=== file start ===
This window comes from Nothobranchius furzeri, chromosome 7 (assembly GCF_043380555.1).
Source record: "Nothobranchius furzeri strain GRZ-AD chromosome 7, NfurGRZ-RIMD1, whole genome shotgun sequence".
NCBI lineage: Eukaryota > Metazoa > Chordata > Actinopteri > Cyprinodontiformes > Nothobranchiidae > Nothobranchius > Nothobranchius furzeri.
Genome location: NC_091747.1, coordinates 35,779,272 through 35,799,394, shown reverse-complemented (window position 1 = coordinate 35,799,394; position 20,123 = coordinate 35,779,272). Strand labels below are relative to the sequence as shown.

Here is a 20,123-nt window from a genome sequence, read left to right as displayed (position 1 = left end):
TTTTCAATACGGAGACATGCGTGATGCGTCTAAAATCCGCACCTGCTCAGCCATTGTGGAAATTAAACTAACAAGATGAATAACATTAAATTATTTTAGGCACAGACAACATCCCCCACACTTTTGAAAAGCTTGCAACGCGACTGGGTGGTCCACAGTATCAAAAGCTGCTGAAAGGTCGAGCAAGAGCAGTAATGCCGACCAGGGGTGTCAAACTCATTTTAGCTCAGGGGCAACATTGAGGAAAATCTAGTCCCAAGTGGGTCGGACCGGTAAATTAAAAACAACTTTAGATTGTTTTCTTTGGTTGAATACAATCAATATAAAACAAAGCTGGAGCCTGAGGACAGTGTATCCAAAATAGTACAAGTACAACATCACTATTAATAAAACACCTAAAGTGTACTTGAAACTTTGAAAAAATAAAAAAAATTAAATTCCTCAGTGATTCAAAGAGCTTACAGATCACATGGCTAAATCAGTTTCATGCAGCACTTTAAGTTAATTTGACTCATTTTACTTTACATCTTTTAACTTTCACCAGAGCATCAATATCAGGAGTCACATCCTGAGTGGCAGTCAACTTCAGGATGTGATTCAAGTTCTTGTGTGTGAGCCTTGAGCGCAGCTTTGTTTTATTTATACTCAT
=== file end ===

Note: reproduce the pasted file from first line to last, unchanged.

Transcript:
This window comes from Nothobranchius furzeri, chromosome 7 (assembly GCF_043380555.1).
Source record: "Nothobranchius furzeri strain GRZ-AD chromosome 7, NfurGRZ-RIMD1, whole genome shotgun sequence".
NCBI lineage: Eukaryota > Metazoa > Chordata > Actinopteri > Cyprinodontiformes > Nothobranchiidae > Nothobranchius > Nothobranchius furzeri.
Genome location: NC_091747.1, coordinates 35,779,272 through 35,799,394, shown reverse-complemented (window position 1 = coordinate 35,799,394; position 20,123 = coordinate 35,779,272). Strand labels below are relative to the sequence as shown.

Here is a 20,123-nt window from a genome sequence, read left to right as displayed (position 1 = left end):
TTTTCAATACGGAGACATGCGTGATGCGTCTAAAATCCGCACCTGCTCAGCCATTGTGGAAATTAAACTAACAAGATGAATAACATTAAATTATTTTAGGCACAGACAACATCCCCCACACTTTTGAAAAGCTTGCAACGCGACTGGGTGGTCCACAGTATCAAAAGCTGCTGAAAGGTCGAGCAAGAGCAGTAATGCCGACCAGGGGTGTCAAACTCATTTTAGCTCAGGGGCAACATTGAGGAAAATCTAGTCCCAAGTGGGTCGGACCGGTAAATTAAAAACAACTTTAGATTGTTTTCTTTGGTTGAATACAATCAATATAAAACAAAGCTGGAGCCTGAGGACAGTGTATCCAAAATAGTACAAGTACAACATCACTATTAATAAAACACCTAAAGTGTACTTGAAACTTTGAAAAAATAAAAAAAATTAAATTCCTCAGTGATTCAAAGAGCTTACAGATCACATGGCTAAATCAGTTTCATGCAGCACTTTAAGTTAATTTGACTCATTTTACTTTACATCTTTTAACTTTCACCAGAGCATCAATATCAGGAGTCACATCCTGAGTGGCAGTCAACTTCAGGATGTGATTCAAGTTCTTGTGTGTGAGCCTTGAGCGCAGCTTTGTTTTATTTATACTCAT